Among the handful I've been fortunate to represent in this new capacity have been the families of Jason Daubert and Eric Schuller, the petitioners in the case that has mistakenly come to be called the "Dough-bear" case. My principal contribution to this Symposium is to report that the folks who brought this case to the Supreme Court pronounce their name "Dow-burt"--or, as some might say, exactly as it's spelled. The penchant for foreign fancies has caused many to show their expertise in French pronunciation at the expense of this all-American family.1.
The confusion was hardly mitigated during the Supreme Court argument. The first Justice to use the name in framing a question chose "dough-bear," and I faced the tricky tactical question of whether to spend my precious time (and all hope of kindly reception) correcting this judicial mispronunciation. I opted not to, and the rest of the Justices all then assumed, gallingly, that the Gallic was apropos.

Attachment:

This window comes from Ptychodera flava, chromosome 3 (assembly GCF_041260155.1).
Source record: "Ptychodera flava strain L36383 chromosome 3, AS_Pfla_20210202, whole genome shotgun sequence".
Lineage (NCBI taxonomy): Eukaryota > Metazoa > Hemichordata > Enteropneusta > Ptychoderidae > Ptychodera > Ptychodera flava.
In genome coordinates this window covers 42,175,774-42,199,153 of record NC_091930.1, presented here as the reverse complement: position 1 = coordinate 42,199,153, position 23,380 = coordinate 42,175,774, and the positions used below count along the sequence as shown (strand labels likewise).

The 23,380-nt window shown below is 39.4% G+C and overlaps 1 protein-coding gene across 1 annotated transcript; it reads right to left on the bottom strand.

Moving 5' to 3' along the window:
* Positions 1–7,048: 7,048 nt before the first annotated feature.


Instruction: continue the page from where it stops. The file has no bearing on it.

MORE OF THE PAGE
Let me, then, use this occasion to make amends to my clients. The family's name is not dough-bear. Whether this will (or should) affect the way people pronounce the name of the Supreme Court's opinion is, of course, another matter. Do the litigants or the Court own title to the pronunciation of the name of a Court opinion?
1. If I appear to take too seriously the family's plight, the explanation may lie in a lifetime of hearing my own name pronounced, variously, as Gotts-man, Got-a-man, Gutterman, Gasman, and some variations less elegant still; Gutterball was the one that stuck longest in grade school.
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updated 13 November 2001